War crimes trial of Naser Oric begins in Bosnia
The trial of Naser Oric and Sabahudin Muhic starts on Tuesday before the Court of Bosnia-Herzegovina.Source: Tanjug
They are charged with killing Serb prisoners in 1992 in the area of Srebrenica and Bratunac, eastern Bosnia.
Oric was at the time a commander in Srebrenica of wartime formation the Army of the Republic of Bosnia- Herzegovina (ARBiH).
During the first status conference held on November 24, Prosecutor Miroslav Janjic announced that 30 witnesses would give their statements, among them a protected witness, and that 63 pieces of material evidence will be presented, reported RTV RS.
The Court confirmed on September 9 three counts of the indictment against Oric and Muhic: that they in 1992 in Zalazje, Lolici and Kunjerac killed three prisoners of Serb nationality - Slobodan Ilic, Milutin Milosevic, and Mitra Savic.
The accused pleaded not guilty on October 19.
Oric's defense lawyers on November 9 filed a motion with the Hague Tribunal (ICTY) asking it to order the Bosnian court to suspend proceedings for war crimes in Srebrenica due to him already standing trial "for these crimes" and being acquitted by the Hague in 2008.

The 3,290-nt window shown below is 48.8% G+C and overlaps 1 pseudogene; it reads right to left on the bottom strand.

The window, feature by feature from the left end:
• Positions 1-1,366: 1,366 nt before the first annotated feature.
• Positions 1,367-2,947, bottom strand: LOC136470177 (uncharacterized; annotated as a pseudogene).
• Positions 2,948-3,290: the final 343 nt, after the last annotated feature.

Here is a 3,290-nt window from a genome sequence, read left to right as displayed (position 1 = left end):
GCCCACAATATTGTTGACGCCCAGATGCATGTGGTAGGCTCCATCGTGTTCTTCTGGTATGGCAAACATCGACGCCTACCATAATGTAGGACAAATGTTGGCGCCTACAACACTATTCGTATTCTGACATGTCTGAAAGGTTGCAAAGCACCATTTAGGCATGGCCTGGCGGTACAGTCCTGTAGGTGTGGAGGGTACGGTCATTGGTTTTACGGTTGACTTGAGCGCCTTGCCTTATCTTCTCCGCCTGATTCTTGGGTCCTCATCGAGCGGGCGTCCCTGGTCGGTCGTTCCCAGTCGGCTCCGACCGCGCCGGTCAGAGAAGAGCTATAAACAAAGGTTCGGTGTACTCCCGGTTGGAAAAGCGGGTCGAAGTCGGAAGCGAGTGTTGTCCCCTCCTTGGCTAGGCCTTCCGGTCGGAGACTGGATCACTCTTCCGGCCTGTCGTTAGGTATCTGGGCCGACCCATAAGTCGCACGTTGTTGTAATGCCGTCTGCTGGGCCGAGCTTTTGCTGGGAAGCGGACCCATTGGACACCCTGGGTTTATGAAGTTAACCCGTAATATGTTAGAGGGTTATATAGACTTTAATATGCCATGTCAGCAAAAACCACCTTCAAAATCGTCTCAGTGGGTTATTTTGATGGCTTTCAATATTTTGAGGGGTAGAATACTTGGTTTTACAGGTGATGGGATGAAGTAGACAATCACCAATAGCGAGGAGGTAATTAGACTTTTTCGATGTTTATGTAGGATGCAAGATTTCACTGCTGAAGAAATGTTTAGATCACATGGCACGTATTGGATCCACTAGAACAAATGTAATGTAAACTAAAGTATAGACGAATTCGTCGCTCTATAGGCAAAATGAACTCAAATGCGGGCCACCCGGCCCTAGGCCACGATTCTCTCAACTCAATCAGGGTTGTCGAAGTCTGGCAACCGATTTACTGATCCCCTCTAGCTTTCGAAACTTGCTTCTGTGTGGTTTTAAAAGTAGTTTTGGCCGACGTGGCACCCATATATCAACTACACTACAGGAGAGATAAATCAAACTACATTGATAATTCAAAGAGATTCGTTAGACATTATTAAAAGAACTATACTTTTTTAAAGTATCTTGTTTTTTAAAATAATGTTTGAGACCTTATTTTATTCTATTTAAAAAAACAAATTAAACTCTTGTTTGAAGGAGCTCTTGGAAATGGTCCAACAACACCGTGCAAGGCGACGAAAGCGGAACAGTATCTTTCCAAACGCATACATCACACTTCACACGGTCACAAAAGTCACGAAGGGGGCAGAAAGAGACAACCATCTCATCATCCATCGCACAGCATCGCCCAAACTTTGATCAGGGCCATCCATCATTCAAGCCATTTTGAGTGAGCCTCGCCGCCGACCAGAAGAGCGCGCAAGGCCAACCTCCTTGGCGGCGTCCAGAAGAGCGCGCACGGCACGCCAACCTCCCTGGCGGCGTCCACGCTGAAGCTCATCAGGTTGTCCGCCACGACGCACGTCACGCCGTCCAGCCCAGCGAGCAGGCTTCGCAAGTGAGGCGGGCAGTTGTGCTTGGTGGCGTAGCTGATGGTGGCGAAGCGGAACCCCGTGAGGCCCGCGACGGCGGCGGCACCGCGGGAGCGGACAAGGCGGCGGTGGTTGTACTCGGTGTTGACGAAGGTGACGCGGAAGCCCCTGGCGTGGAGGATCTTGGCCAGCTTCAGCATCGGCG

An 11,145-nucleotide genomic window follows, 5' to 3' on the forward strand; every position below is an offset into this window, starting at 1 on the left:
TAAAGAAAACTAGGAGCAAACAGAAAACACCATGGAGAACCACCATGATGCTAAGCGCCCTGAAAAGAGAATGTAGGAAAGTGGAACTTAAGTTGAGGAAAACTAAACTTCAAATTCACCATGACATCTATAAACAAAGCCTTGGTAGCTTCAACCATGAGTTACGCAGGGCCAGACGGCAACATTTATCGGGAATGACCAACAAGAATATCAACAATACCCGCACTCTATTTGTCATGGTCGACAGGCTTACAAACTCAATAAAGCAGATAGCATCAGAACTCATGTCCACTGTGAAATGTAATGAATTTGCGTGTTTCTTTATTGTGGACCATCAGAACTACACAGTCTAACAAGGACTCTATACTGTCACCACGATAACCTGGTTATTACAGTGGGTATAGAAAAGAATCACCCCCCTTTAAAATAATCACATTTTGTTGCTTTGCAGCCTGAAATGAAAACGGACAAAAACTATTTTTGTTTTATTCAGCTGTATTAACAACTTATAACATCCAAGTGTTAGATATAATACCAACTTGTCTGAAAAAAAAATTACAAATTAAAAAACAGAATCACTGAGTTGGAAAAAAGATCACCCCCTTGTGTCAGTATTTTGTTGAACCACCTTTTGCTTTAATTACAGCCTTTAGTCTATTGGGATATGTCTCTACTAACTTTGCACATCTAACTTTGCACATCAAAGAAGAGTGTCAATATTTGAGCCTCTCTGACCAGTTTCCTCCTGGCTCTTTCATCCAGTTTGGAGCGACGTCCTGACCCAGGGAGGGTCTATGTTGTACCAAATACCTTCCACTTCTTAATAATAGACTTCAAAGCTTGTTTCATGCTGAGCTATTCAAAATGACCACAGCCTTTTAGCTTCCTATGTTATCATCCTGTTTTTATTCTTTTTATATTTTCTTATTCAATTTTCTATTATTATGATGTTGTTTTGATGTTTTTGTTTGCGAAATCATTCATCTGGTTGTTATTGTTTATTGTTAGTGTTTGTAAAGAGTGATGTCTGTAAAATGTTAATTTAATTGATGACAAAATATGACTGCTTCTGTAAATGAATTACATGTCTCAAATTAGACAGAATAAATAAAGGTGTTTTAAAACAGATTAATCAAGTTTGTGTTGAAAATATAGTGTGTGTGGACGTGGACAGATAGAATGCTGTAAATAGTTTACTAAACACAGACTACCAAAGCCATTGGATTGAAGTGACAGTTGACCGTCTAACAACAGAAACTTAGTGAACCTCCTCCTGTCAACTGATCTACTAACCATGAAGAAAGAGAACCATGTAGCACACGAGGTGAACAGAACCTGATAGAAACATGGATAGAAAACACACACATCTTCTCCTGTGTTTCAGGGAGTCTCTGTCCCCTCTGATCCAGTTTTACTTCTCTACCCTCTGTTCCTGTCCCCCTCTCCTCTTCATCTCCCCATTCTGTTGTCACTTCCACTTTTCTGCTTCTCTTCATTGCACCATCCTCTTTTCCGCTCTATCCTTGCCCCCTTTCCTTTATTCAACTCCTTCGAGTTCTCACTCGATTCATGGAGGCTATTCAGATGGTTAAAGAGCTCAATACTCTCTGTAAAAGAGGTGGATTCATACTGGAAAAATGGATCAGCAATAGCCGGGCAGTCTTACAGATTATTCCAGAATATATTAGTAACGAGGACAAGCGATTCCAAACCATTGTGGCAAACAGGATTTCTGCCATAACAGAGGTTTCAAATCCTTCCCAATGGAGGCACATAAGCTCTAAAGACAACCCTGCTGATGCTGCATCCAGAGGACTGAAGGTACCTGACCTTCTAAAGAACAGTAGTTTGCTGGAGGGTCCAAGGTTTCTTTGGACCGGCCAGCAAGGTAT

But the tribunal on December 11 rejected the request, saying that the new indictment was "significantly different" compared to the previous charges.
The Hague Tribunal explained its decision by saying they acquitted Oric of command responsibility for the murder of one person in the Srebrenica police station and six people in the municipal building, while he is currently charged with having personally killed one person in the village Zalazje, and with another member of the so-called Army of Bosnia-Herzegovina participating in the murder of two people in Bratunac.
Oric is out on bail, free to "limited movement" in the Muslim-Croat entity of Bosnia-Herzegovina (FBiH) and must report to the police every week.
He was extradited to Bosnia from Switzerland on June 26, where he was arrested on June 10 on a Serbian warrant for war crimes.
Both Serbia and Bosnia asked for his extradition, and a Swiss court eventually ruled in favor of the latter.